Assuming you are editing on a desktop/laptop too.  If the editing is just using the JPEGs on an iPad, shooting RAW may be overkill.  With that said, if you have a high contrast or other scenes that require a lot of dynamic range, try editing the RAW file - there is so much more detail to pull out of the over and underexposed areas.  Have gotten so many amazing shots tweaking RAW photos that wouldn't have been possible working with the JPEG.
« Last Edit: May 24, 2018, 12:16:18 PM by juan »

stevelee

  • EOS 7D Mark II
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  • Posts: 560
OK. I finally get what you were trying to do and why. For me the situation has just never come up. I have on occasion cropped JPEGs or made slight color corrections in either Photos or Mobile Lightroom before emailing pictures, but nothing needing the range of adjustments RAW files afford. If it doesn't already look good in the camera or on the iPad, I don't think about sending it out.

I don't have a laptop, other than an ancient iBook that I now use only in the rare instance that I need to send an actual fax. I stay too busy doing things to spend time on my travels editing photos. I went for almost 10 years when I wouldn't even take a camera with me when I traveled, since I was serious enough about photography in those days that I would spend more time taking pictures than seeing or doing those things that I went to see and do. When I started traveling with a camera again, I promised myself that I would quit if I got back like that again. Prague was the only real exception. The city is so photogenic, I let myself out of the promise temporarily. I still might take hundreds of pictures on some trips, and will even take part of a day and devote it to picture taking. But I make sure that photography doesn't so much get in the way of what I came for. And there is nothing wrong with a photo excursion. I hope to do one soon with my new 100-400mm II once I figure out where I want to go and find a day that is not too outrageously hot or raining. And after that I hope to rent a TS lens (maybe the 24mm) for a week's "staycation" of using that lens around this area.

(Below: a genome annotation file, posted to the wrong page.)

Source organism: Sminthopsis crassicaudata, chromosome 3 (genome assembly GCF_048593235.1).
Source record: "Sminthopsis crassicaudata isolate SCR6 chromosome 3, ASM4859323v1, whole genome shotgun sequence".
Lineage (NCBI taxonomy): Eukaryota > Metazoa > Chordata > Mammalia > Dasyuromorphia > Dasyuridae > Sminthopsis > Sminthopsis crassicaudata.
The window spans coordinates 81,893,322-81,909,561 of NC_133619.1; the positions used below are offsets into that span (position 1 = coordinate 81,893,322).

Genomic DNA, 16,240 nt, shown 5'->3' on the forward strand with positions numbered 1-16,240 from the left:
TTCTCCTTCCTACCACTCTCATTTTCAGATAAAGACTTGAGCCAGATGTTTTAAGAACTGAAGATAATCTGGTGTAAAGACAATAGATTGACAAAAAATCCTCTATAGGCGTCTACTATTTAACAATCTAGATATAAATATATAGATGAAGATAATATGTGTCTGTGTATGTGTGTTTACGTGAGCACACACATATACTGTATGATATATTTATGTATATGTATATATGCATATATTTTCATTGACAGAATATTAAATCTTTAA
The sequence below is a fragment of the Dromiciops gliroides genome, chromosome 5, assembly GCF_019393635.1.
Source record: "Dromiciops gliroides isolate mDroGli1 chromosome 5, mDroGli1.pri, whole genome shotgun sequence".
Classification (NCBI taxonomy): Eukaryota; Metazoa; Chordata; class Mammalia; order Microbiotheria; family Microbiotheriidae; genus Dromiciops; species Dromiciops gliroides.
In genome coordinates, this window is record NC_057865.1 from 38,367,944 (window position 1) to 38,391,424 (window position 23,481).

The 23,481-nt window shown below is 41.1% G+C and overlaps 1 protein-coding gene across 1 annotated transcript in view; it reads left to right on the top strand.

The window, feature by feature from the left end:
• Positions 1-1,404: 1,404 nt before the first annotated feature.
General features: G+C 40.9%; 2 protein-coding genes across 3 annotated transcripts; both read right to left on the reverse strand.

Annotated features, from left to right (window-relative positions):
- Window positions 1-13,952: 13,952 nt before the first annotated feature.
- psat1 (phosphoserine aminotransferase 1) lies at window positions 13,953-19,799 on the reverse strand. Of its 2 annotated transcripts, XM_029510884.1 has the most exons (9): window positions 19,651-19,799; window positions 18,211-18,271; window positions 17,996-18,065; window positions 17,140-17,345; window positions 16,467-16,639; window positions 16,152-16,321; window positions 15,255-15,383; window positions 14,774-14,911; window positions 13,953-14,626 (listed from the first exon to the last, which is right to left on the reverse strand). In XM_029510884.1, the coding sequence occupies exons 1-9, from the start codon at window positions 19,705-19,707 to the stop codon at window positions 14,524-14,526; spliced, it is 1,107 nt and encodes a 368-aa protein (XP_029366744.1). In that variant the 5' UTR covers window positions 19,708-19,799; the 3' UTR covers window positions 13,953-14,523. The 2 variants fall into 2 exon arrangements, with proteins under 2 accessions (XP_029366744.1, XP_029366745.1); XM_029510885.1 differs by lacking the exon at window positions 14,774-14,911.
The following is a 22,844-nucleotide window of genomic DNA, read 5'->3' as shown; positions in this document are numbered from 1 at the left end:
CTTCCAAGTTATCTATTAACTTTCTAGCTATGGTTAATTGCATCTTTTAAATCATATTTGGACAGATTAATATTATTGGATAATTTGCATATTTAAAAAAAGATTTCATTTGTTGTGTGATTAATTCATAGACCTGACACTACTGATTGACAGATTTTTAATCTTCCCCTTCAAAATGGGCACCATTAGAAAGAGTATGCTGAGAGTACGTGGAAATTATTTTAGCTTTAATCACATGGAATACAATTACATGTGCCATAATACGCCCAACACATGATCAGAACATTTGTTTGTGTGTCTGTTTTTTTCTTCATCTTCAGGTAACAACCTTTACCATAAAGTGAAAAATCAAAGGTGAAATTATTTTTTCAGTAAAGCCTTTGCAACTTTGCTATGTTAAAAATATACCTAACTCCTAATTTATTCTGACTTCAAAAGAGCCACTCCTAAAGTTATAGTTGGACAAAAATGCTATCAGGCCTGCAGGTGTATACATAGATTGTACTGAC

Kit.

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Re: The First PowerShot G7 X Mark III Specification List We've Seen [CR1]
« Reply #33 on: June 01, 2018, 05:20:18 AM »
I'll give you an example.  Recently, I was at a roof top bar with some visiting business partners.  It was a dark night and there was a great skyline.  We wanted to get a nice group shot with the skyline behind us.  Photos taken with phone cameras using flash either made us too bright or made the skyline too dark, without the flash, we were too dark.  With my camera, I was able to get a shot in RAW without using a flash that would be perfect with a few seconds of quick edits but I had no quick and convenient way to get a RAW to my phone.  The JPEG didn't have enough depth to work with. When I got home, I was right, the RAW shot turned out great.  But it was kind of a moot point.  Folks had shared their shots hours ago when we were there.
G7 X has both slow sync mode and flash exposure compensation. Wasn't it enough to get the desired image straight from the sensor?

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Re: The First PowerShot G7 X Mark III Specification List We've Seen [CR1]
« Reply #33 on: June 01, 2018, 05:20:18 AM »